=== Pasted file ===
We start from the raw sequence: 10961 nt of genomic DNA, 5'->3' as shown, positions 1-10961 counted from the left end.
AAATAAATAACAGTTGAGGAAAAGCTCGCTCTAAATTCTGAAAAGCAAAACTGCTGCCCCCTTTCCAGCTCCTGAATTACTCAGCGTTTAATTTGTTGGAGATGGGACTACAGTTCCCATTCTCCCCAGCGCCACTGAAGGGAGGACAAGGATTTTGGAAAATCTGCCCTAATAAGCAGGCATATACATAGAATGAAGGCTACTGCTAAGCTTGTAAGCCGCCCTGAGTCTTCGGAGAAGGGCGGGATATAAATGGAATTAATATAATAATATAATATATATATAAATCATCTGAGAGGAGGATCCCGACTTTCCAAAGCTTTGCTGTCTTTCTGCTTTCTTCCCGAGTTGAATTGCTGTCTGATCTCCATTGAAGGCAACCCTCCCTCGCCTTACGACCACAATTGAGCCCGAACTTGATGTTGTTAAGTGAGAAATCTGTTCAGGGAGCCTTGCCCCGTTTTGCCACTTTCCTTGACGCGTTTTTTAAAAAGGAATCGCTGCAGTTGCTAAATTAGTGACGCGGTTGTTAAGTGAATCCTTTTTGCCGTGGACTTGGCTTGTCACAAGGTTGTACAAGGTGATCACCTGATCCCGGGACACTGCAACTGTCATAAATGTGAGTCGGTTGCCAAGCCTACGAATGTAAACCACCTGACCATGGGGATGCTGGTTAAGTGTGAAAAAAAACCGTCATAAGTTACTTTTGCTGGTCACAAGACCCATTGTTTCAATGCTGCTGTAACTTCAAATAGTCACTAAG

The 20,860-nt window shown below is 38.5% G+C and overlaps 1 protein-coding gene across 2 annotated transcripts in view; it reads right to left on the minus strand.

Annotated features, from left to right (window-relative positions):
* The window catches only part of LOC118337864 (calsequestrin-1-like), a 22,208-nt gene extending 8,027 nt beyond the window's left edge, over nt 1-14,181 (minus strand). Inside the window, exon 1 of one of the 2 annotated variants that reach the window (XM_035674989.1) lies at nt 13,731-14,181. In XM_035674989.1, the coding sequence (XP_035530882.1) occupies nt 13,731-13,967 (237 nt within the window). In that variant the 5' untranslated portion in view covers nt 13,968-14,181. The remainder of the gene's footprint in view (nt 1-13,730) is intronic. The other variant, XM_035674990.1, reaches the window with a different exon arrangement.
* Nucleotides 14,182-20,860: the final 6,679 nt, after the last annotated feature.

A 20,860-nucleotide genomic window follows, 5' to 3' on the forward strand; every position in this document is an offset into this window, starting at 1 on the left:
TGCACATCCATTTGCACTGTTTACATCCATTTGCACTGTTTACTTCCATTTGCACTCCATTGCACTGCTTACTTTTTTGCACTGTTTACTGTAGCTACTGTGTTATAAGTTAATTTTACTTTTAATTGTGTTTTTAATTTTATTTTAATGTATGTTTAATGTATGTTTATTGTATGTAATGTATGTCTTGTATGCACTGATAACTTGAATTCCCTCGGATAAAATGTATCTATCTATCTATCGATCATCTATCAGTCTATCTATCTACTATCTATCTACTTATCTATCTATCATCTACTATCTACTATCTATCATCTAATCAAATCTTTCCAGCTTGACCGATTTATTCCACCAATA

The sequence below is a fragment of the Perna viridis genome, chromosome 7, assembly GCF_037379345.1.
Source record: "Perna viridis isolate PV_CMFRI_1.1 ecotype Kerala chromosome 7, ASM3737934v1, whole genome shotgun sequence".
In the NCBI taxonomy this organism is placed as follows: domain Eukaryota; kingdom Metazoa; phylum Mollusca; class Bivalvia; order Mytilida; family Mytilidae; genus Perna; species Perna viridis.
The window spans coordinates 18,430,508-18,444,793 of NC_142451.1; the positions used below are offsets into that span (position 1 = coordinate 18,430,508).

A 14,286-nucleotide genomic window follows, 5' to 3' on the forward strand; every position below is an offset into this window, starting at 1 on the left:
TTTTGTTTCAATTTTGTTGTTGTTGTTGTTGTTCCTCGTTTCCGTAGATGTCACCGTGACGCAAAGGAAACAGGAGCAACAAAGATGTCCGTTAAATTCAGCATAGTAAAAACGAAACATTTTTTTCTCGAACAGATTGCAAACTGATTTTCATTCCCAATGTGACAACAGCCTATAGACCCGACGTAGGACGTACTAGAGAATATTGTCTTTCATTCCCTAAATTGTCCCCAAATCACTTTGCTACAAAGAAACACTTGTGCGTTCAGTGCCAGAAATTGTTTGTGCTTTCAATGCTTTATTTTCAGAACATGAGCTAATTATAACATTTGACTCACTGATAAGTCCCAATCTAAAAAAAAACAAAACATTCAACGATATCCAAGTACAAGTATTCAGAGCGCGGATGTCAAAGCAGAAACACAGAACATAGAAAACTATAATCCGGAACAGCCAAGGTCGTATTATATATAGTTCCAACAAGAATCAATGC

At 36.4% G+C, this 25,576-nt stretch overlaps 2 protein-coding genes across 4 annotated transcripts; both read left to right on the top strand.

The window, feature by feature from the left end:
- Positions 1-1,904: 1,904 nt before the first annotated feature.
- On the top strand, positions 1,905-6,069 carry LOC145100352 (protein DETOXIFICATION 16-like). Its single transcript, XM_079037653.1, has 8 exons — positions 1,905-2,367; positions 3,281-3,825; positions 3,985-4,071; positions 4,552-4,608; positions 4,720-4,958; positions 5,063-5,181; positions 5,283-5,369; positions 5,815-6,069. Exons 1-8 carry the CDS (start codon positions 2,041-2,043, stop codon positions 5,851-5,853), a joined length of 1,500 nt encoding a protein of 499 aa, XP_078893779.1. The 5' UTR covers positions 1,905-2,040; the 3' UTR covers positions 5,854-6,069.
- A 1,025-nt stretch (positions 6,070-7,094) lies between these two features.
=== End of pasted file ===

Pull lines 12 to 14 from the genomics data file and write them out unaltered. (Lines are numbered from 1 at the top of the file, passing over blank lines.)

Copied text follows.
The window spans coordinates 18,430,508-18,444,793 of NC_142451.1; the positions used below are offsets into that span (position 1 = coordinate 18,430,508).

A 14,286-nucleotide genomic window follows, 5' to 3' on the forward strand; every position below is an offset into this window, starting at 1 on the left:
TTTTGTTTCAATTTTGTTGTTGTTGTTGTTGTTCCTCGTTTCCGTAGATGTCACCGTGACGCAAAGGAAACAGGAGCAACAAAGATGTCCGTTAAATTCAGCATAGTAAAAACGAAACATTTTTTTCTCGAACAGATTGCAAACTGATTTTCATTCCCAATGTGACAACAGCCTATAGACCCGACGTAGGACGTACTAGAGAATATTGTCTTTCATTCCCTAAATTGTCCCCAAATCACTTTGCTACAAAGAAACACTTGTGCGTTCAGTGCCAGAAATTGTTTGTGCTTTCAATGCTTTATTTTCAGAACATGAGCTAATTATAACATTTGACTCACTGATAAGTCCCAATCTAAAAAAAAACAAAACATTCAACGATATCCAAGTACAAGTATTCAGAGCGCGGATGTCAAAGCAGAAACACAGAACATAGAAAACTATAATCCGGAACAGCCAAGGTCGTATTATATATAGTTCCAACAAGAATCAATGC